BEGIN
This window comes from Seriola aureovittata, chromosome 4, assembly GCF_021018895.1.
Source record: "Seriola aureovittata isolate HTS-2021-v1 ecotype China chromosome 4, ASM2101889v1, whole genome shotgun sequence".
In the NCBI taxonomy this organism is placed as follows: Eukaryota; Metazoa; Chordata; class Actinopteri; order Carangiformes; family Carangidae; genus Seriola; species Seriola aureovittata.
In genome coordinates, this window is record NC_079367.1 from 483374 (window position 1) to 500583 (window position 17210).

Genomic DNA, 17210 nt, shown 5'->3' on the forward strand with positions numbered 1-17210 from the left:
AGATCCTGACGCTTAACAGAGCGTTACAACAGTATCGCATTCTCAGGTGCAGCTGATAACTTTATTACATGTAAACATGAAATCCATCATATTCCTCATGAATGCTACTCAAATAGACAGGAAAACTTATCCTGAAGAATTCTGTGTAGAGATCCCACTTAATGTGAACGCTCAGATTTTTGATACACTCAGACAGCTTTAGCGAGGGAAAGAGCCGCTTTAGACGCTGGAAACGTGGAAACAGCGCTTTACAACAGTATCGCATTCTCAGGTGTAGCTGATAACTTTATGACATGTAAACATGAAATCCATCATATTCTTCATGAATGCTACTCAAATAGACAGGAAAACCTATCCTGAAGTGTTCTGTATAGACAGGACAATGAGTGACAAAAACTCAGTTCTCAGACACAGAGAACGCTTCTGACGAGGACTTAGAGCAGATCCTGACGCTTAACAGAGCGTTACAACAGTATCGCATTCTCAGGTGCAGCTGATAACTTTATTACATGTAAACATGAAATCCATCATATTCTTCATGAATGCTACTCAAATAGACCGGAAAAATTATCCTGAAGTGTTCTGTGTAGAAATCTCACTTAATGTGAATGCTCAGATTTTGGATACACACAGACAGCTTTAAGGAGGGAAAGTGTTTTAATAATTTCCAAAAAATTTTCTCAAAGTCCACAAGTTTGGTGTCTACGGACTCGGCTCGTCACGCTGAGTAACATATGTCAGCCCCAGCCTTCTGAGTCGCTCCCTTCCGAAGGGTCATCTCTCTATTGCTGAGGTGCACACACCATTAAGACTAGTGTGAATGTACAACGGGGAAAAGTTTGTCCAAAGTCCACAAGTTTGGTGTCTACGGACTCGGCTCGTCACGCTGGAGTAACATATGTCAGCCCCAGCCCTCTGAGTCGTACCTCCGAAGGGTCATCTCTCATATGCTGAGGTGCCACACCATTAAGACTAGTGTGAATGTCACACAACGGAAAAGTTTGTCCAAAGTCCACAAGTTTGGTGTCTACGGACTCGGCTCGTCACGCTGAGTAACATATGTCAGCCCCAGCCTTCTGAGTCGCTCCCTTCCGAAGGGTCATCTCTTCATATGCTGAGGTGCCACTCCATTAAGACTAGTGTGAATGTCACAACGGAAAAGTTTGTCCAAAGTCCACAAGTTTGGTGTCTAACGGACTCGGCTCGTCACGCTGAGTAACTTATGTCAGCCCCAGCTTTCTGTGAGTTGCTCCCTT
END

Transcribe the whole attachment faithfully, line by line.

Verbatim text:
This window comes from Seriola aureovittata, chromosome 4, assembly GCF_021018895.1.
Source record: "Seriola aureovittata isolate HTS-2021-v1 ecotype China chromosome 4, ASM2101889v1, whole genome shotgun sequence".
In the NCBI taxonomy this organism is placed as follows: Eukaryota; Metazoa; Chordata; class Actinopteri; order Carangiformes; family Carangidae; genus Seriola; species Seriola aureovittata.
In genome coordinates, this window is record NC_079367.1 from 483374 (window position 1) to 500583 (window position 17210).

Genomic DNA, 17210 nt, shown 5'->3' on the forward strand with positions numbered 1-17210 from the left:
AGATCCTGACGCTTAACAGAGCGTTACAACAGTATCGCATTCTCAGGTGCAGCTGATAACTTTATTACATGTAAACATGAAATCCATCATATTCCTCATGAATGCTACTCAAATAGACAGGAAAACTTATCCTGAAGAATTCTGTGTAGAGATCCCACTTAATGTGAACGCTCAGATTTTTGATACACTCAGACAGCTTTAGCGAGGGAAAGAGCCGCTTTAGACGCTGGAAACGTGGAAACAGCGCTTTACAACAGTATCGCATTCTCAGGTGTAGCTGATAACTTTATGACATGTAAACATGAAATCCATCATATTCTTCATGAATGCTACTCAAATAGACAGGAAAACCTATCCTGAAGTGTTCTGTATAGACAGGACAATGAGTGACAAAAACTCAGTTCTCAGACACAGAGAACGCTTCTGACGAGGACTTAGAGCAGATCCTGACGCTTAACAGAGCGTTACAACAGTATCGCATTCTCAGGTGCAGCTGATAACTTTATTACATGTAAACATGAAATCCATCATATTCTTCATGAATGCTACTCAAATAGACCGGAAAAATTATCCTGAAGTGTTCTGTGTAGAAATCTCACTTAATGTGAATGCTCAGATTTTGGATACACACAGACAGCTTTAAGGAGGGAAAGTGTTTTAATAATTTCCAAAAAATTTTCTCAAAGTCCACAAGTTTGGTGTCTACGGACTCGGCTCGTCACGCTGAGTAACATATGTCAGCCCCAGCCTTCTGAGTCGCTCCCTTCCGAAGGGTCATCTCTCTATTGCTGAGGTGCACACACCATTAAGACTAGTGTGAATGTACAACGGGGAAAAGTTTGTCCAAAGTCCACAAGTTTGGTGTCTACGGACTCGGCTCGTCACGCTGGAGTAACATATGTCAGCCCCAGCCCTCTGAGTCGTACCTCCGAAGGGTCATCTCTCATATGCTGAGGTGCCACACCATTAAGACTAGTGTGAATGTCACACAACGGAAAAGTTTGTCCAAAGTCCACAAGTTTGGTGTCTACGGACTCGGCTCGTCACGCTGAGTAACATATGTCAGCCCCAGCCTTCTGAGTCGCTCCCTTCCGAAGGGTCATCTCTTCATATGCTGAGGTGCCACTCCATTAAGACTAGTGTGAATGTCACAACGGAAAAGTTTGTCCAAAGTCCACAAGTTTGGTGTCTAACGGACTCGGCTCGTCACGCTGAGTAACTTATGTCAGCCCCAGCTTTCTGTGAGTTGCTCCCTT